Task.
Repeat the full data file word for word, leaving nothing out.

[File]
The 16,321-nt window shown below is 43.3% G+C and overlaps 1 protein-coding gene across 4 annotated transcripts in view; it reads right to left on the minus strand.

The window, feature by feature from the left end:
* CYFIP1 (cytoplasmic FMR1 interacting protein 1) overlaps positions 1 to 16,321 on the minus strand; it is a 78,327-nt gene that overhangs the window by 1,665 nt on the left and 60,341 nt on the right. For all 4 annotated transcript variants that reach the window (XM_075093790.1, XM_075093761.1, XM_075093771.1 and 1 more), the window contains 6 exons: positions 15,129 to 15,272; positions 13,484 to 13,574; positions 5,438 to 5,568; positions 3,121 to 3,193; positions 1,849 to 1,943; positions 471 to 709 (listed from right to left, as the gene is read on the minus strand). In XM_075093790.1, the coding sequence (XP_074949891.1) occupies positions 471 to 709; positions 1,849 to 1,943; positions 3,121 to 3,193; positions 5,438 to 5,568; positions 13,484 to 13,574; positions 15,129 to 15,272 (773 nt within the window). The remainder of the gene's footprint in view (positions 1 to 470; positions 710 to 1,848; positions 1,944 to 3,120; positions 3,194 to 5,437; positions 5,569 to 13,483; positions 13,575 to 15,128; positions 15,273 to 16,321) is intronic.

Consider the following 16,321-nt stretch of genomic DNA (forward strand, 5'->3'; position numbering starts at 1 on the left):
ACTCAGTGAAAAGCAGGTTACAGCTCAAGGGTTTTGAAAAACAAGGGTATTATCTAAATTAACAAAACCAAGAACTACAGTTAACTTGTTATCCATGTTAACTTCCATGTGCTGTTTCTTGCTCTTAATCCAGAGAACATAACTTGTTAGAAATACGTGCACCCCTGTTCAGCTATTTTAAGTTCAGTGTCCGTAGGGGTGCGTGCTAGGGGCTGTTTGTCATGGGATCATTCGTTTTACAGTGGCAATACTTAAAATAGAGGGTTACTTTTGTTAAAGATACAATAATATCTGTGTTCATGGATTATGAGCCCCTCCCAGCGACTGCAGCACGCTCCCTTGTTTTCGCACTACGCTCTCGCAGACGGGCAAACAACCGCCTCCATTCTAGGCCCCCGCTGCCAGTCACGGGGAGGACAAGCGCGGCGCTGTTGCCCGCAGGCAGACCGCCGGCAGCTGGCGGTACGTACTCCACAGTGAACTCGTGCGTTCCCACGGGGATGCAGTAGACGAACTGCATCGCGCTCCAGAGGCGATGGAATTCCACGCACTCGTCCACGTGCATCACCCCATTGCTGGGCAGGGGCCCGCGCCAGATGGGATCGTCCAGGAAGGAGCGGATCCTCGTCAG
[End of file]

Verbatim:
The 16,321-nt window shown below is 43.3% G+C and overlaps 1 protein-coding gene across 4 annotated transcripts in view; it reads right to left on the minus strand.

The window, feature by feature from the left end:
* CYFIP1 (cytoplasmic FMR1 interacting protein 1) overlaps positions 1 to 16,321 on the minus strand; it is a 78,327-nt gene that overhangs the window by 1,665 nt on the left and 60,341 nt on the right. For all 4 annotated transcript variants that reach the window (XM_075093790.1, XM_075093761.1, XM_075093771.1 and 1 more), the window contains 6 exons: positions 15,129 to 15,272; positions 13,484 to 13,574; positions 5,438 to 5,568; positions 3,121 to 3,193; positions 1,849 to 1,943; positions 471 to 709 (listed from right to left, as the gene is read on the minus strand). In XM_075093790.1, the coding sequence (XP_074949891.1) occupies positions 471 to 709; positions 1,849 to 1,943; positions 3,121 to 3,193; positions 5,438 to 5,568; positions 13,484 to 13,574; positions 15,129 to 15,272 (773 nt within the window). The remainder of the gene's footprint in view (positions 1 to 470; positions 710 to 1,848; positions 1,944 to 3,120; positions 3,194 to 5,437; positions 5,569 to 13,483; positions 13,575 to 15,128; positions 15,273 to 16,321) is intronic.

Consider the following 16,321-nt stretch of genomic DNA (forward strand, 5'->3'; position numbering starts at 1 on the left):
ACTCAGTGAAAAGCAGGTTACAGCTCAAGGGTTTTGAAAAACAAGGGTATTATCTAAATTAACAAAACCAAGAACTACAGTTAACTTGTTATCCATGTTAACTTCCATGTGCTGTTTCTTGCTCTTAATCCAGAGAACATAACTTGTTAGAAATACGTGCACCCCTGTTCAGCTATTTTAAGTTCAGTGTCCGTAGGGGTGCGTGCTAGGGGCTGTTTGTCATGGGATCATTCGTTTTACAGTGGCAATACTTAAAATAGAGGGTTACTTTTGTTAAAGATACAATAATATCTGTGTTCATGGATTATGAGCCCCTCCCAGCGACTGCAGCACGCTCCCTTGTTTTCGCACTACGCTCTCGCAGACGGGCAAACAACCGCCTCCATTCTAGGCCCCCGCTGCCAGTCACGGGGAGGACAAGCGCGGCGCTGTTGCCCGCAGGCAGACCGCCGGCAGCTGGCGGTACGTACTCCACAGTGAACTCGTGCGTTCCCACGGGGATGCAGTAGACGAACTGCATCGCGCTCCAGAGGCGATGGAATTCCACGCACTCGTCCACGTGCATCACCCCATTGCTGGGCAGGGGCCCGCGCCAGATGGGATCGTCCAGGAAGGAGCGGATCCTCGTCAG